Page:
Well-being and happiness as well as right mindfulness were also highlighted as the cornerstone to sustainable development. Society being at the heart of development, even with an extraordinary physical plan, it cannot fruition sans the right mindset of the people.
The economy is another key area that needs to be addressed, and therefore, the team included environmental sustainability and poverty reduction, and a Green Economy in the statement. YGSL explains, “A Green Economy should replace the current economic order of inequity, destruction and greed. A Green Economy should be an economic system that ensures social equity, protects the ecological balance and creates economic sufficiency. The core idea of a Green Economy should be to enforce sustainability, specifically the wellbeing of all people and respecting and preserving the biodiversity of Earth’s ecosystems.
A green economy manages consumption and production in an environmentally conscious manner. The document indicated, Agenda 21 (Chapter 4.3), which is an outcome of the United Nations Conference on Environment and Development (UNCED 1992) states that; “The major cause of the continued deterioration of the global environment is the unsustainable pattern of consumption and production, particularly in industrialized countries, which is a matter of grave concern, aggravating poverty and imbalances.” According to the team enabling the SCP should be the focus of any emerging international outcome. SCP is a systemic process of lifestyle and livelihood behaviours that ensures the wellbeing of all people in an equitable manner while conserving the ecology for current and future generations.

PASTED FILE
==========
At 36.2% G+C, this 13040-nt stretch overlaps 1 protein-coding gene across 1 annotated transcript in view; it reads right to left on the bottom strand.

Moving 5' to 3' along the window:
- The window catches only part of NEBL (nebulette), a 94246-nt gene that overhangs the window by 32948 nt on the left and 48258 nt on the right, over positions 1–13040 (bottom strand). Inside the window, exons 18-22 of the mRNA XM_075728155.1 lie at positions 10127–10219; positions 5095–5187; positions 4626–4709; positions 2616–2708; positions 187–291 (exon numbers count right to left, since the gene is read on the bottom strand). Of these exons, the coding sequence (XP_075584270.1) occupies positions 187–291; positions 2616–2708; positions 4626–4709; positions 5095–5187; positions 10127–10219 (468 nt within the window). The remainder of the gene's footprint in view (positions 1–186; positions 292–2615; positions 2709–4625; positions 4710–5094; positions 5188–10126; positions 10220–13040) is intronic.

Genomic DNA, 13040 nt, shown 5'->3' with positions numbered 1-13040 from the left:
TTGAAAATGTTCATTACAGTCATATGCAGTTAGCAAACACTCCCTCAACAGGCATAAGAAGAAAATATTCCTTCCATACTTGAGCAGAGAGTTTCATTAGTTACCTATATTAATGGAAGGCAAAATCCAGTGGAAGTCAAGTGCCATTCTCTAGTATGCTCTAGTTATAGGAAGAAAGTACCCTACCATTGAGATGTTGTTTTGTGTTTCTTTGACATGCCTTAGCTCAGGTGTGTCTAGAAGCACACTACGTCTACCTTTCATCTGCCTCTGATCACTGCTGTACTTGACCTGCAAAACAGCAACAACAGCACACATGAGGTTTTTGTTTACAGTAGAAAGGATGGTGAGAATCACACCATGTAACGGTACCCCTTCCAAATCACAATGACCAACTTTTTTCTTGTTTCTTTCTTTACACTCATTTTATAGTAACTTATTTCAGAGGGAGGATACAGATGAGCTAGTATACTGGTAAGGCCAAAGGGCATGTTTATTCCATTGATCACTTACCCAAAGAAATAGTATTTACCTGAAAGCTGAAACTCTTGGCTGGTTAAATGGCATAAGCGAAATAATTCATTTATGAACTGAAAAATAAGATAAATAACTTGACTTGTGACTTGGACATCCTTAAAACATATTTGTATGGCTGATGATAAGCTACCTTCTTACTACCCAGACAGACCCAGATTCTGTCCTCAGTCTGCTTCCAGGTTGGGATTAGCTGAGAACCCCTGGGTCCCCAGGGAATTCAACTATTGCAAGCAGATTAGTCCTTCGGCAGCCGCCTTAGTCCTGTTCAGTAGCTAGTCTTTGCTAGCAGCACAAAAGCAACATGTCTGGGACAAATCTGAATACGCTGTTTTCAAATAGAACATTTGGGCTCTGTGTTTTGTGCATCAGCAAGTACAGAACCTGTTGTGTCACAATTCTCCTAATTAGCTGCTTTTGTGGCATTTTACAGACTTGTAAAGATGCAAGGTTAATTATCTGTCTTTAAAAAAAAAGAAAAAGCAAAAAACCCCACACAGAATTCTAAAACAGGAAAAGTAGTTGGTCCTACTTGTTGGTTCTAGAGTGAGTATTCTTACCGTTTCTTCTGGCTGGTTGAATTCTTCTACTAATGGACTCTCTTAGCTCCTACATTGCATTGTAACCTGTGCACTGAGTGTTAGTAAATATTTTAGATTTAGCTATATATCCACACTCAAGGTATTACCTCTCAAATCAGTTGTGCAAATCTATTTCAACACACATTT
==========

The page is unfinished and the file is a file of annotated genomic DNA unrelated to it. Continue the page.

Political solutions are on the cards as well as sustainable development governance, which they said, “We understand Sustainable Development Governance should necessarily create platforms at every level for the voice of youth to be heard and to be considered within the decision making processes, for it is on the shoulders of youth the responsibility rests.”
On that note they believe it is necessary to establish an office for the ombudsperson — high commission for future generations. “We the youth representatives of Youth for a Greener Sri Lanka understand that there is a lacuna in current decision making processes and institutions of the world, especially as all of them fail to consider the long term effects of decisions made today. The proposal stated at paragraph 57 of the Zero Outcome document calling for the establishment of an Ombudsperson/High Commissioner for Future Generations is thus an opportunity to meet this short coming and by establishing such an office, we believe that both the aspirations of youth and future generations will be protected.”
How Sustainable Development Can be Achieved
The team also presented a set of recommendation that can be adopted by the Government of Sri Lanka as well as the governments in the international arena. They laid emphasis on the inclusion of the youth at all levels of decision making so the future can be shaped to suit the next generation better. The team expressed, “We wish to state by participation, youth are empowered and are given the opportunity to develop to their fullest potential hence enabling them to harness their skills required to move the world toward the paradigm shift which is necessary to achieve economic growth, social equity and environmental sustainability.”
Employment for the youth is also mandatory for a better greener future, according to the local Rio+20 Summit members. “At present there is a lack of green job initiatives and access to green skills training programmes for young people. We believe bridging the skills gap among young people through improved education and training will be a key to achieving environmental objectives and a transition to a green economy.”
Education and training — skills development opportunities, the opportunity for youth to volunteer to achieve sustainable development.